One of the side-effects of splitting the batteries is that the 'accessory' battery is no longer charged directly by the alternator. In the past, this was commonly overcome through the use of a battery isolator (allowing the alternator to charge both batteries, while separating the loads). However, this method is rarely used any more. Using a DC-DC charger offers several advantages over an isolator, including:

  • Allowing mixed battery chemistries: Lead-acid, AGM, Gel and (particularly) Lithium batteries all have different ideal charging profiles. Charging mixed types of battery with a single alternator leads to poor charging of both batteries.
  • Improved battery life: The ideal charging profiles used by the DC-DC charger extends the life of the battery compared to direct alternator charging.
  • Solar charging: Most DC-DC chargers provide secondary inputs, allowing you to connect solar panels to charge the battery while the engine isn't running.

Choosing a DC-DC Charger

There are a number of brands of DC-DC charger available, but for my money there's only one choice: REDARC. Their products are designed and made in Australia for our very harsh conditions and their reputation for reliability is unrivalled. The Redarc chargers operate down to input voltages of just 9 volts, while most of the Chinese chargers only operate down to 12.7 volts. This is particularly important when the chargers are mounted away from the main battery (such as in the rear of the vehicle or in a trailer), with solar charging and with some modern vehicles that feature "smart" alternators.

I've decided to go with the 25 Amp version of their dual-input 12 volt DC-DC charger, the BCDC1225D. This is ideal for the loads I will generally be imposing on the accessory battery, and for its 100Ah capacity. If you plan on having higher loads (such as running multiple fridges, inverters etc.), and/or you have a higher capacity battery (eg 200Ah), then you should consider the higher capacity BCDC1240D. For the ultimate in battery management and detailed remote monitoring, consider a battery manager such as the 15A BMS1215 or the 30A BMS1230. I have the 15 Amp version in my camper trailer, and it's very hard to think of a better charger in that application.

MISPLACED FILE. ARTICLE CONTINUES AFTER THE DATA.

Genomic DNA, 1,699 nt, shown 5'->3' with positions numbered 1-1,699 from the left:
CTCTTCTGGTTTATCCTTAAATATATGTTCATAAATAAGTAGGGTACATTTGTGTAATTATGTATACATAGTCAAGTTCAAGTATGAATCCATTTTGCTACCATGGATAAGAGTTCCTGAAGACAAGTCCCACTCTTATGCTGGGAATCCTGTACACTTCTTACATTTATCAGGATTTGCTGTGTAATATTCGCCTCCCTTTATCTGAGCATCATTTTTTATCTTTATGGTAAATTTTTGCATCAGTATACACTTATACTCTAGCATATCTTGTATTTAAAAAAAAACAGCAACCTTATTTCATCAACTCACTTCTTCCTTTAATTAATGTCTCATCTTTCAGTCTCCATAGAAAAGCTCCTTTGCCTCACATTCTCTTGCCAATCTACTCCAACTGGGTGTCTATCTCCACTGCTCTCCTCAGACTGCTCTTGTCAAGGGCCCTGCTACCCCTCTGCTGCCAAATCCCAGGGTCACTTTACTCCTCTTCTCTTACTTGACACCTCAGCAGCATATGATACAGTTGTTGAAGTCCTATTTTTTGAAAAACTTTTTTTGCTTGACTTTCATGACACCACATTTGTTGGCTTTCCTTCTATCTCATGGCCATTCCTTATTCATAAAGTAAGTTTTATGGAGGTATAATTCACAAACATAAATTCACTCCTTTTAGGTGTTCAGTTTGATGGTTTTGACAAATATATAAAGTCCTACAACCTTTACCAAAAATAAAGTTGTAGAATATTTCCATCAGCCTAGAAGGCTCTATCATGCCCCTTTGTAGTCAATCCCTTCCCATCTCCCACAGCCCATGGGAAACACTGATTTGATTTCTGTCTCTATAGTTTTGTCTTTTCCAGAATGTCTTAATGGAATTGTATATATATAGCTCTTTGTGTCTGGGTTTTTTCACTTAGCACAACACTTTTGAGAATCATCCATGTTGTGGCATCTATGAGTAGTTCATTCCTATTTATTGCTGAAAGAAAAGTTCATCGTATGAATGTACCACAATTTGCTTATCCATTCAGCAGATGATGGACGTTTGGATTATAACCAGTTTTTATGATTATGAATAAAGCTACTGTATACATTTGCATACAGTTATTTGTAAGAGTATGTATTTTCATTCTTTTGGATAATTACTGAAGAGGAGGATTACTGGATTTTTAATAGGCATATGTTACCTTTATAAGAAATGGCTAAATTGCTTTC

Why move the winch and driving lights to the starting battery?

As part of the installation, I'm relocating the power source for the electric winch and the driving lights across to the starting battery. The reason for doing this is simple: Current draw.

An electric winch can draw 400 amps or more at full load, which is more than most deep cycle batteries can supply without suffering damage. But even ignoring that issue, both the winch and the driving lights draw more current than can be supplied by the DC-DC charger. This means the winch will rapidly drain the battery, and the driving lights will not be operating at their optimum voltage.

The bottom line is that both these accessories will work far better if connected to the starting battery, which is supplied directly by the 200's 140-amp alternator, than from the auxiliary battery which is being supplied by the 25-amp DC-DC charger.

What about Lithium batteries? LiFePO4

Update July 2020
Lithium batteries (specifically LiFePO4) are becoming more popular in camping and caravanning applications due to falling costs, higher capacities and cycling advantages over traditional lead-acid batteries, including AGM and deep cycle versions. Lithium batteries can be discharged further without causing damage, and their voltage doesn't drop as they are discharged, unlike lead-acid batteries.